Only the action of the spirit can reveal who Jesus is. It is the Spirit who is the witness. We are to be witnesses for Jesus - with the power of the Spirit working in us and the Spirit’s revealing work to those to whom we share and testify.
Revelation Can’t Happen Without Reconciliation
If we are to know God as He truly is - to know Him in the intimacy of personal communion - to know Him with the intimacy that Jesus knew the Father - then the “sin of the world” has to be taken away. At the very heart of the religious practice of Israel was the slaying of a lamb whose blood, smeared on the doorpost, would deliver the household from the destroying evil (Exodus 12).
John the Baptist declared as Jesus approached, “Behold, the Lamb of God, who takes away the sin of the world!” (verse 29). The lambs slain year after year could take away the sins of the worshipper and the people of Israel. But Jesus is the lamb that takes away the sin of the world in totality - forever!
Our knowledge of God is not from our unredeemed human experience - but rather it is from a real and reliable knowledge of God that comes from the action of the Holy Spirit. The revealer and the revealed are one. The Word (Jesus) which is both the revelation and reconciliation “was in the beginning” (verse 1-2).
The Holy Spirit reveals Jesus to us for the sake of the world!
On the day after Jesus’ baptism, two of John’s disciples hear and respond. This is the first introduction to the beginning of the Church. The first response of the two disciples is to follow Jesus. The whole gospel of John is an exposition of what it will mean to follow Jesus. This understanding of what it means to follow Jesus is hidden from the disciples until after Jesus’ completed work and the Holy Spirit rests on them as it did on Jesus.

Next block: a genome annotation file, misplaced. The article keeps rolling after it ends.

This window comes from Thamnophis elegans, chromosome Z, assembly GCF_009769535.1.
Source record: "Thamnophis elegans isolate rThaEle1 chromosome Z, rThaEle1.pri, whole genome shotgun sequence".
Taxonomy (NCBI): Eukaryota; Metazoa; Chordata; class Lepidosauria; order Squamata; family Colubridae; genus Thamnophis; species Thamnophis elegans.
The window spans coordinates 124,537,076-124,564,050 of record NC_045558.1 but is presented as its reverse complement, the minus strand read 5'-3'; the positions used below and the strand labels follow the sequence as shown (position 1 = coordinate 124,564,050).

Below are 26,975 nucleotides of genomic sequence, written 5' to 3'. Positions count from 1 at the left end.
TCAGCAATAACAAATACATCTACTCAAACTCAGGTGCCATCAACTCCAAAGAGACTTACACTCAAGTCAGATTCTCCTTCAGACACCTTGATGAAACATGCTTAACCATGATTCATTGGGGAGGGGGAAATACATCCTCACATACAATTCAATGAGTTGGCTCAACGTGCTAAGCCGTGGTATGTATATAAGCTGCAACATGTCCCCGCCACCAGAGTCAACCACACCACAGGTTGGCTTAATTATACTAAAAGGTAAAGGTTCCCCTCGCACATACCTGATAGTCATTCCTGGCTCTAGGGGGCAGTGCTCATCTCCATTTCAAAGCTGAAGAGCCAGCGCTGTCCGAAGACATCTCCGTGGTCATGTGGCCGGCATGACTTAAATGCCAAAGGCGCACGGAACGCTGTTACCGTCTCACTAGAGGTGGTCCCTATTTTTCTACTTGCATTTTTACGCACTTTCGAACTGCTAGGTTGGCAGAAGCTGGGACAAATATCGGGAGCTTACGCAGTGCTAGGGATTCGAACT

Jesus asks them, “what are you seeking?” (verse 38). John 15:16 makes it clear that God’s initiative causes us to search. This does not mean that we are passive. Just the opposite, we are challenged to take responsibility for the direction of our seeking. Jesus often asked people, “What do you think? What do you want me to do for you? What are you looking for?”
These first disciples want to see where Jesus is abiding, “where are you staying?” Jesus says, “come and see” (verses 38-39). There is a longing in our heart, given by the Holy Spirit to abide with Jesus. The disciples accept the invitation and have their first experience of abiding with Jesus. This personal experience caused their witness to be first hand, “We have found the Messiah” (verse 41).
Human witness to Jesus will always be defective. There is no way that any human words could ever convey the full reality of Jesus through whom all things were made. But if it is witness to Jesus it will have fruit. The Word of God will not return empty.
Our Via Communities are our primary discipleship tool. This section is to help you as you discuss the sermon with others in your life. It is designed for communities to utilize but can be used to facilitate a conversation between spouses, good friends, co-workers, etc., as we live to be faithful to God’s mission in his world.
This simple acronym (BLESS, B - Bless, L - Listen, E - Eat, S - Speak, S - Sabbath) should help you to frame your life according to the great commandment “love God” (Matthew 22:37) and the expression of that commandment in loving your neighbor (John 13:34). Each time you meet, start by discussing the rhythms of your life according to B.L.E.S.S.
Intentionally bless: Christ-followers, non-believers and those different than you.
Listen to what God is saying to you, through His Word and others.
Share a meal with a Christ-follower and also a non-believer.
Talk to God through prayer and to others about Jesus through witness.
Be intentional about taking time to both rest and recreate.
The Gospel is powerful. The good news of Jesus changes us. This section is to record the ways you are noticing the good news of Jesus transforming your life. Jot notes to help you remember.
As we examined God’s Word, in what ways was His Word examining you?
Describe how Jesus is becoming more central in your life.
What does trusting in Jesus look like for you this week?